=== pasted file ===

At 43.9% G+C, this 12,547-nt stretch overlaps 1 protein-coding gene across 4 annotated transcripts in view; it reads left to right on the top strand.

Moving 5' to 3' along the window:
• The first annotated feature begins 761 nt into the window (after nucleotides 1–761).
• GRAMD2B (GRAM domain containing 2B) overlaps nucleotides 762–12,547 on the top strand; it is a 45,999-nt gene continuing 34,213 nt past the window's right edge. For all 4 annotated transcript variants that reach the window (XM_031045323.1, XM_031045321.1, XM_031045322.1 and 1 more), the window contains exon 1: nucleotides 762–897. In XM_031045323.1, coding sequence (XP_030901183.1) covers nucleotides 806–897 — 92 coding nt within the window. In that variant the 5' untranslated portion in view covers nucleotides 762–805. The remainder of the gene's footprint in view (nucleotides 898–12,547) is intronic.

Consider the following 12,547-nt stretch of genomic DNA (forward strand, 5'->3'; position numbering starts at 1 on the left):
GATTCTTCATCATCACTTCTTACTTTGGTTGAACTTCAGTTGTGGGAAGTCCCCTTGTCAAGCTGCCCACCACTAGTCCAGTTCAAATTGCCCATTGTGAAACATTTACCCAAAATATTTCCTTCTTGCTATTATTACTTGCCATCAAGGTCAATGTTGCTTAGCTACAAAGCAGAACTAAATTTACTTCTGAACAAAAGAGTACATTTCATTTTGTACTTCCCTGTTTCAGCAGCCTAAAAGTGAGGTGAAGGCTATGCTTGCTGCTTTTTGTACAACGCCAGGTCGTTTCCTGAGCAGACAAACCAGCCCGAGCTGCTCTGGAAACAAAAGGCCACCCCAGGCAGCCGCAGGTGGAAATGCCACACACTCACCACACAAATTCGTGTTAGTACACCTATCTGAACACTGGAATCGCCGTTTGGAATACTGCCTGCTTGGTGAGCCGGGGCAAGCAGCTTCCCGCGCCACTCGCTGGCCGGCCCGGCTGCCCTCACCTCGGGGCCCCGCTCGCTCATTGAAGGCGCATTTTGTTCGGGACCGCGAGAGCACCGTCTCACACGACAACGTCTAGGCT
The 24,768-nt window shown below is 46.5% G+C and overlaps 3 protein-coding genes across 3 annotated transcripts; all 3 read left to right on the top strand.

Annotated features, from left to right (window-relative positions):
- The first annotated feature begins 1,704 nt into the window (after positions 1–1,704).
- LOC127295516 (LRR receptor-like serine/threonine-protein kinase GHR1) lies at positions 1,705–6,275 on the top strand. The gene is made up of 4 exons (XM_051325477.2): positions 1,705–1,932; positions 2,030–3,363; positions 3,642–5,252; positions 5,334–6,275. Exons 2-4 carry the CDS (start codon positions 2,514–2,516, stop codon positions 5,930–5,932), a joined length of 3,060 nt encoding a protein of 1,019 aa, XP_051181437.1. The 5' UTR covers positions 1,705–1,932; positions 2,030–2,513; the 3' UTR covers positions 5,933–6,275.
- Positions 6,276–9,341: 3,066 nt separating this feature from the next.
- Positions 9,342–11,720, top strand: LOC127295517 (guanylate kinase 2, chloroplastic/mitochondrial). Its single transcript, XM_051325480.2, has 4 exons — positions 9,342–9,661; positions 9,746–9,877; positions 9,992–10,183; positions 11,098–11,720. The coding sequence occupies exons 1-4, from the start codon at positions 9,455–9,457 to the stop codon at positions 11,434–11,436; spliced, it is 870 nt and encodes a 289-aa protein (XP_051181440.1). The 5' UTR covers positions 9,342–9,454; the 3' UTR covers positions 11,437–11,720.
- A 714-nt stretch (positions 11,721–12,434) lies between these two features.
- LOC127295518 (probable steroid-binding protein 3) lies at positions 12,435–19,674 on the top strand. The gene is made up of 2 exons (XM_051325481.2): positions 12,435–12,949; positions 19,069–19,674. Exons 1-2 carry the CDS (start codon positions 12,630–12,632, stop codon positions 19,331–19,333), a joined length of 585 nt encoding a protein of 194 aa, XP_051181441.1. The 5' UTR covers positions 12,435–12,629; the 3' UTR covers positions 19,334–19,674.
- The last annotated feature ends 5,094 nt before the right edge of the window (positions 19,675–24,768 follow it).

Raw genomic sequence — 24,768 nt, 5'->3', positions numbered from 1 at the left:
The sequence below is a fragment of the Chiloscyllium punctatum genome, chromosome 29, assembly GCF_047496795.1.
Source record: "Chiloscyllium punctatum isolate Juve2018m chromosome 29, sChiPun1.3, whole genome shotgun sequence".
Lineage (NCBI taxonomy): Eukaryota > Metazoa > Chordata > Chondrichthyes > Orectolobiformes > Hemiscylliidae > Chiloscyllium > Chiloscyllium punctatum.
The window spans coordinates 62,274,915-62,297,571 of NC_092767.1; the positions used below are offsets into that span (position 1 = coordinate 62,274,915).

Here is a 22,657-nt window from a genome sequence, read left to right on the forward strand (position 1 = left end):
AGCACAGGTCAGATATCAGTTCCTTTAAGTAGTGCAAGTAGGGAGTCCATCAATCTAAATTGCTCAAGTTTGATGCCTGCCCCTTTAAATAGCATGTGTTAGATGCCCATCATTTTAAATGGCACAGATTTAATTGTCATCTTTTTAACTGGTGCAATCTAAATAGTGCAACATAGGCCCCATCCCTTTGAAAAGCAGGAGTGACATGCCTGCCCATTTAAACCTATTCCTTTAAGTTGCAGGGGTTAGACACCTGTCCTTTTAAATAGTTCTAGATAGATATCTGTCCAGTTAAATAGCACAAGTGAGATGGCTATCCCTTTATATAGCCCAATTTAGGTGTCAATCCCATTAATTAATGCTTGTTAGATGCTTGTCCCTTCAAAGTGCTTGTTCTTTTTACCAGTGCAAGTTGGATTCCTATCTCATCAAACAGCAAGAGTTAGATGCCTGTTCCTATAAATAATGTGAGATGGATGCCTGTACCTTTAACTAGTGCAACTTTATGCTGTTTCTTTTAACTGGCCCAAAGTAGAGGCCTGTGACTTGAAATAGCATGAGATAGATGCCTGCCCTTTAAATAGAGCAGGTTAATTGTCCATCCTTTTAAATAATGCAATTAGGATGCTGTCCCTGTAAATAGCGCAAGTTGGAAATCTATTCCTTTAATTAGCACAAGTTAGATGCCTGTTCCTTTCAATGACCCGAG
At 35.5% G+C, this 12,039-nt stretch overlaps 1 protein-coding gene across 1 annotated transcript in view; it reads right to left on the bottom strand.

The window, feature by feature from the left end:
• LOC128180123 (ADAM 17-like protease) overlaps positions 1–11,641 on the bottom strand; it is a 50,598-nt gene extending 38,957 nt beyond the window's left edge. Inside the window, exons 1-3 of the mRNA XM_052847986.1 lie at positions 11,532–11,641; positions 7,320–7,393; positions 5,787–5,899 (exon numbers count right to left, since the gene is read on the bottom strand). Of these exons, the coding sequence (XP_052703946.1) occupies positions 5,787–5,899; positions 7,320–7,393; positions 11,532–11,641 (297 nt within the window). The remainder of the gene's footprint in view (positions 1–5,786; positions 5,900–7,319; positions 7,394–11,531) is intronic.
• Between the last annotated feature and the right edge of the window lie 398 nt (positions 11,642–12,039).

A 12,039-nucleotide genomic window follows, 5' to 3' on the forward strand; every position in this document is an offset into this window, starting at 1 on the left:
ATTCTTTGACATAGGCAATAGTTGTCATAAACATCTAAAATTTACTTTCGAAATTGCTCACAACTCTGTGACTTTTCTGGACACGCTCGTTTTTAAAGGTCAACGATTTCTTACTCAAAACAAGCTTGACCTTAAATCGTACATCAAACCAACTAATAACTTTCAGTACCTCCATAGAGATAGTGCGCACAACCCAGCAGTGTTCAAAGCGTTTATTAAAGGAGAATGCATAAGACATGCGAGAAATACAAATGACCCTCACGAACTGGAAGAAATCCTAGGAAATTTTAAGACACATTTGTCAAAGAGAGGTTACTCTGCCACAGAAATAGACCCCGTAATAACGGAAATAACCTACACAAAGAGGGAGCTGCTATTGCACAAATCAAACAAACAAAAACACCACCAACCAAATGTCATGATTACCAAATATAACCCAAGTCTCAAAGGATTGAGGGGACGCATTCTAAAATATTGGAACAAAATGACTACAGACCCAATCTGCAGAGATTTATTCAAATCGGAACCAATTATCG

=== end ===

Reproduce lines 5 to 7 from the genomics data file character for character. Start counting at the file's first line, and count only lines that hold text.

Consider the following 12,547-nt stretch of genomic DNA (forward strand, 5'->3'; position numbering starts at 1 on the left):
GATTCTTCATCATCACTTCTTACTTTGGTTGAACTTCAGTTGTGGGAAGTCCCCTTGTCAAGCTGCCCACCACTAGTCCAGTTCAAATTGCCCATTGTGAAACATTTACCCAAAATATTTCCTTCTTGCTATTATTACTTGCCATCAAGGTCAATGTTGCTTAGCTACAAAGCAGAACTAAATTTACTTCTGAACAAAAGAGTACATTTCATTTTGTACTTCCCTGTTTCAGCAGCCTAAAAGTGAGGTGAAGGCTATGCTTGCTGCTTTTTGTACAACGCCAGGTCGTTTCCTGAGCAGACAAACCAGCCCGAGCTGCTCTGGAAACAAAAGGCCACCCCAGGCAGCCGCAGGTGGAAATGCCACACACTCACCACACAAATTCGTGTTAGTACACCTATCTGAACACTGGAATCGCCGTTTGGAATACTGCCTGCTTGGTGAGCCGGGGCAAGCAGCTTCCCGCGCCACTCGCTGGCCGGCCCGGCTGCCCTCACCTCGGGGCCCCGCTCGCTCATTGAAGGCGCATTTTGTTCGGGACCGCGAGAGCACCGTCTCACACGACAACGTCTAGGCT
The 24,768-nt window shown below is 46.5% G+C and overlaps 3 protein-coding genes across 3 annotated transcripts; all 3 read left to right on the top strand.